Herpes Infections and Dementia: Rebutting Alternative Fact

Richard Lathe, Nian-Sheng Tzeng, Ruth Itzhaki

Research output: Contribution to journalArticlepeer-review


Recent commentary in Neurotherapeutics by Nath critically addresses the earlier report by Tzeng et al. that aggressive antiviral treatment (AVT) against herpes simplex virus (HSV) was associated with a later decrease in the incidence of Alzheimer’s disease (AD). Nath raises issues that we respond to: we point out that (i) the treated group (probably with severe infection) is likely to harbor genetic risk alleles that predispose to both AD and HSV infection—the potential treatment bias cited by Nath would support (rather than challenge) the preventive effect of AVT; (ii) HSV is well known to establish persistent infection in the brain; and (iii) current AVT compounds used to combat herpes viruses are highly specific for this class of viruses. Instead of “alternative fact,” the findings of Tzeng et al. argue in favor of clinical trials of AVT in AD.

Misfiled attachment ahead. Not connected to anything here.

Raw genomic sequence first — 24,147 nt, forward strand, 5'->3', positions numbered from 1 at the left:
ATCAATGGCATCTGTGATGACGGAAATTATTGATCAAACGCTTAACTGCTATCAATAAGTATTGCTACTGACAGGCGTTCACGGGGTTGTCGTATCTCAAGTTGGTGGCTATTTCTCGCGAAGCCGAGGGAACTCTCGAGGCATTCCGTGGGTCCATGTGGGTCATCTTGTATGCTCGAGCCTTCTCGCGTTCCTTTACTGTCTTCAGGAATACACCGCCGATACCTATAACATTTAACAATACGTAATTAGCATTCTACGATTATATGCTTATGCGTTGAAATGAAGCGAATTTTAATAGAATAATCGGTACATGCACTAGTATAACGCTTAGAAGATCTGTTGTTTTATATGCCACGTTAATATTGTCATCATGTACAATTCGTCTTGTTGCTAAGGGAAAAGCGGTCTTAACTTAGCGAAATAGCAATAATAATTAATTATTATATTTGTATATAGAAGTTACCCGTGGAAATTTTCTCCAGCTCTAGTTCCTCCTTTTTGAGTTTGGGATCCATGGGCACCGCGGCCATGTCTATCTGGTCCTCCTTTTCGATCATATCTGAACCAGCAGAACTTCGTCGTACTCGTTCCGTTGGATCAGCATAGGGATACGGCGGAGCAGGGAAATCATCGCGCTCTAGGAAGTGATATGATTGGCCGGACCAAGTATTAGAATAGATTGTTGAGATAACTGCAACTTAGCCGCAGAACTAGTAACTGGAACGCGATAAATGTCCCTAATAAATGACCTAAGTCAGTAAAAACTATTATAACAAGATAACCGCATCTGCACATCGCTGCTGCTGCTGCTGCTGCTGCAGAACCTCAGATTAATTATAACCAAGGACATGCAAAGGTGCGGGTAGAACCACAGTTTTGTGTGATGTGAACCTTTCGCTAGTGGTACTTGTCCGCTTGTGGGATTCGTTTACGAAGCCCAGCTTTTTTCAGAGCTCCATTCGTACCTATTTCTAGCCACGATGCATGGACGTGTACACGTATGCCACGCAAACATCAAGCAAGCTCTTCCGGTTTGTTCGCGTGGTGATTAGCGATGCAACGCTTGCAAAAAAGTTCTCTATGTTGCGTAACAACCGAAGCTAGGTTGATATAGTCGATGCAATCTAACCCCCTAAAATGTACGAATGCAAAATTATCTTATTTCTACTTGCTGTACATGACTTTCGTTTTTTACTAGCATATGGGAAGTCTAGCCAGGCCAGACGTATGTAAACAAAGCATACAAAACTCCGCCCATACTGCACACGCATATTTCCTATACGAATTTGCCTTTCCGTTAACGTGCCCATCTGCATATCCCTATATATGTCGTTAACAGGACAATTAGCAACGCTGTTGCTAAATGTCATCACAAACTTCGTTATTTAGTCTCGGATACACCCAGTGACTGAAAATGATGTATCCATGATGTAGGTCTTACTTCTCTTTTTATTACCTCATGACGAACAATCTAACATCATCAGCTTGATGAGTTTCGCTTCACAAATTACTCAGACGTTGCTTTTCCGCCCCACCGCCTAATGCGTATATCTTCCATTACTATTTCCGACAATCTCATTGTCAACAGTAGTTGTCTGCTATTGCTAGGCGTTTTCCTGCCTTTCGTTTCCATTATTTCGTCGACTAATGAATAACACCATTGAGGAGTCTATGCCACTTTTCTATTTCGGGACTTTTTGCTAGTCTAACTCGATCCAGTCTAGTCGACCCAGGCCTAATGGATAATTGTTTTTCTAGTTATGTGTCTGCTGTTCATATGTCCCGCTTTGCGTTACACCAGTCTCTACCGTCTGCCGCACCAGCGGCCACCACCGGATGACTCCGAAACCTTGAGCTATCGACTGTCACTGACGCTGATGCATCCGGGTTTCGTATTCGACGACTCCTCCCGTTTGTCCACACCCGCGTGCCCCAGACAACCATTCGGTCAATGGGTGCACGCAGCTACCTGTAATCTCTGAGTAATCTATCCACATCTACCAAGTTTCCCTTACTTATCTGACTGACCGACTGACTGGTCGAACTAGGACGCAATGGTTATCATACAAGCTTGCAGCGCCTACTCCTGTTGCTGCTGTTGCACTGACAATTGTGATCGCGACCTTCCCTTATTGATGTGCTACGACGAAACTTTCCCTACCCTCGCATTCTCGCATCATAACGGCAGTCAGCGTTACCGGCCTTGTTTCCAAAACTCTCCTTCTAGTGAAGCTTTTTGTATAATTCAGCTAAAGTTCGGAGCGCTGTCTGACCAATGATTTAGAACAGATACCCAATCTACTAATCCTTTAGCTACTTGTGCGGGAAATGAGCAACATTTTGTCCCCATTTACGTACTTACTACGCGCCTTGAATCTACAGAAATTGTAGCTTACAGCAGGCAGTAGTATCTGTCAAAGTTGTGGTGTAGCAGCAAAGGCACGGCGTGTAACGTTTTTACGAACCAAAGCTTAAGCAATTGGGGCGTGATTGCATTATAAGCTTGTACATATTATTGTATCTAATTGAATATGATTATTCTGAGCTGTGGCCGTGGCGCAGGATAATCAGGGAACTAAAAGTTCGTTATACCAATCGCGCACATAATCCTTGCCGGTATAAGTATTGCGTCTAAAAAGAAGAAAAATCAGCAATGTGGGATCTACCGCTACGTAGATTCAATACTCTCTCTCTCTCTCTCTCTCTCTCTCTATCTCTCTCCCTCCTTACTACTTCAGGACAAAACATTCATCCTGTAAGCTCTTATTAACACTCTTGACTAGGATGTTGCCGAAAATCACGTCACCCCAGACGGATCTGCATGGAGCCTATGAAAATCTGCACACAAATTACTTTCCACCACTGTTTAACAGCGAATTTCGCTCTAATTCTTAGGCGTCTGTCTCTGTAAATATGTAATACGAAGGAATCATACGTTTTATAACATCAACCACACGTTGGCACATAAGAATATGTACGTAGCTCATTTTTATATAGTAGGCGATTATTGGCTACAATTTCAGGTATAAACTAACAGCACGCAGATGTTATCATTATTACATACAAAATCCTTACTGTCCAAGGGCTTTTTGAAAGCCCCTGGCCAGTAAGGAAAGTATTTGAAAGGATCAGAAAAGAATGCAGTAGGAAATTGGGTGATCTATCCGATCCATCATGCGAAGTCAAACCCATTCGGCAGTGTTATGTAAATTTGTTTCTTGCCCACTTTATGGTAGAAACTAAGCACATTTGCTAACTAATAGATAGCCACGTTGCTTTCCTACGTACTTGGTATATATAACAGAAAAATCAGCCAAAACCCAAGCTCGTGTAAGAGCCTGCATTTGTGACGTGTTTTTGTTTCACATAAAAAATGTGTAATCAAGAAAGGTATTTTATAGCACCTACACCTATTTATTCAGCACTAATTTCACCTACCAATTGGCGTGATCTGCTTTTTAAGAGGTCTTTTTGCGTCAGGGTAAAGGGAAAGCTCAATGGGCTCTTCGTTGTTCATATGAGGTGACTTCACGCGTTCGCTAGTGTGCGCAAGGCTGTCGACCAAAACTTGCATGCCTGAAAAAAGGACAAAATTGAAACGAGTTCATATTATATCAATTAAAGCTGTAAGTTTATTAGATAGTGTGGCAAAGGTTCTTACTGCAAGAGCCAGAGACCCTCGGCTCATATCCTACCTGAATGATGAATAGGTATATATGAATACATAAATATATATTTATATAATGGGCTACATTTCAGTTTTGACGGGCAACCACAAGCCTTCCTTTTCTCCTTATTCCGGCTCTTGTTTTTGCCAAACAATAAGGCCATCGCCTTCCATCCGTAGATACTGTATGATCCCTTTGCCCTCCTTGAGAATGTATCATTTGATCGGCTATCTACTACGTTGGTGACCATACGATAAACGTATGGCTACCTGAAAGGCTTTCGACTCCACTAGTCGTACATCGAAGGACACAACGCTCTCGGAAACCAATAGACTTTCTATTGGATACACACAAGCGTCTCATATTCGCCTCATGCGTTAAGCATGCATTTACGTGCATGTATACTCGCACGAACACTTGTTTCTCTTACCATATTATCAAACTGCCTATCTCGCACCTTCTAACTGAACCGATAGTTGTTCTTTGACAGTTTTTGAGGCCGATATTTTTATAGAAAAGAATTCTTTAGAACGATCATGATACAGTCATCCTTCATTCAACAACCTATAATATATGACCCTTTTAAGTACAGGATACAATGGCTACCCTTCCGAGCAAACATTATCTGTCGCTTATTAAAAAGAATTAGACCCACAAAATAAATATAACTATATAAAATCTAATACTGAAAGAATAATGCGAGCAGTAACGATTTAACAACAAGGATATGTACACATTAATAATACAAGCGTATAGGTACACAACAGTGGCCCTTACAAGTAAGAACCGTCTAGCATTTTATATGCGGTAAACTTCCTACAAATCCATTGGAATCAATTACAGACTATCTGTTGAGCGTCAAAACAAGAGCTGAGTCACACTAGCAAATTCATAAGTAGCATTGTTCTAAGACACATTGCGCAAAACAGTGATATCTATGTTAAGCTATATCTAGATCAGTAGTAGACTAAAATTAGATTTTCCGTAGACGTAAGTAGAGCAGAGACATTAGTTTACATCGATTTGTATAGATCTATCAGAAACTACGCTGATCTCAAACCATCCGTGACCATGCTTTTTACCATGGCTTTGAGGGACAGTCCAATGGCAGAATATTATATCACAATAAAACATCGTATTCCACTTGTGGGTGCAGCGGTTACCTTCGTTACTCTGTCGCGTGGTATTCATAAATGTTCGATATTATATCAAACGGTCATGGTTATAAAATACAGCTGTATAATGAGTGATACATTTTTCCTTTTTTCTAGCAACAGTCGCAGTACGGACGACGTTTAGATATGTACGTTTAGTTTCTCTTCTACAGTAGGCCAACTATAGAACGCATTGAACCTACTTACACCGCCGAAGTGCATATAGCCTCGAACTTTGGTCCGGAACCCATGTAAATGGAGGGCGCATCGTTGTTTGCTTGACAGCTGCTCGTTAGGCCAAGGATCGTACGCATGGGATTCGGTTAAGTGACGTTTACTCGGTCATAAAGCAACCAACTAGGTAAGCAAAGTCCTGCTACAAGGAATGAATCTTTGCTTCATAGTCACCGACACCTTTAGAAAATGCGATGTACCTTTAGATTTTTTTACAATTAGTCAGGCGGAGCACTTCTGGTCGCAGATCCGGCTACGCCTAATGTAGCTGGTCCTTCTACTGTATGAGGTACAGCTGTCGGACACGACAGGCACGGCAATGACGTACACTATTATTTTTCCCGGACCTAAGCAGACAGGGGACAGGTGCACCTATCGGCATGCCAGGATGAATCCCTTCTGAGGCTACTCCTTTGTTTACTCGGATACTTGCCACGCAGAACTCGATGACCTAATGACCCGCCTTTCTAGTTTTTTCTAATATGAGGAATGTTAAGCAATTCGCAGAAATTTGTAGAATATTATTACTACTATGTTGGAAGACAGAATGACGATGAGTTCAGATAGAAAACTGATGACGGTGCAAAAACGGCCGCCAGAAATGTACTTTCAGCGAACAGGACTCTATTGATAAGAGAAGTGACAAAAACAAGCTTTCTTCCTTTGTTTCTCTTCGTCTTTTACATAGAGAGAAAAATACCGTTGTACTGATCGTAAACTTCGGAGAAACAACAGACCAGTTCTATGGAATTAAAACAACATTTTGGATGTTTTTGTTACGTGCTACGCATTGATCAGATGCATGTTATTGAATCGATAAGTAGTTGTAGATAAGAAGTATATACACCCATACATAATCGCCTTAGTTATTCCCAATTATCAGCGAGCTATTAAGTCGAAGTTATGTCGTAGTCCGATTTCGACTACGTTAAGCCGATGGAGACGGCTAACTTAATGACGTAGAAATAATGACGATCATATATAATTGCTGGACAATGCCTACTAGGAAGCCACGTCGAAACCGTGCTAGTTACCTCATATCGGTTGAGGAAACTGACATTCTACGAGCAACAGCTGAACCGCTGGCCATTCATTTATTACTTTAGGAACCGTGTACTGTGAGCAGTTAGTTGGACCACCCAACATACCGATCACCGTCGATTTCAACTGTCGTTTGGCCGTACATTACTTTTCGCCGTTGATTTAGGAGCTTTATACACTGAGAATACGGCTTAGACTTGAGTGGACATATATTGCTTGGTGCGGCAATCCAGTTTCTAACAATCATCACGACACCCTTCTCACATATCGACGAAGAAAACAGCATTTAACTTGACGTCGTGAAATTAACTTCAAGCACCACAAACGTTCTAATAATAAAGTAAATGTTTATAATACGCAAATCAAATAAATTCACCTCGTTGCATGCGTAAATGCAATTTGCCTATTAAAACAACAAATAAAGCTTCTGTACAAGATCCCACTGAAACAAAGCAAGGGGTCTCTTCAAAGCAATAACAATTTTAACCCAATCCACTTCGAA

Original languageEnglish
Early online date7 Jan 2019
Publication statusE-pub ahead of print - 7 Jan 2019


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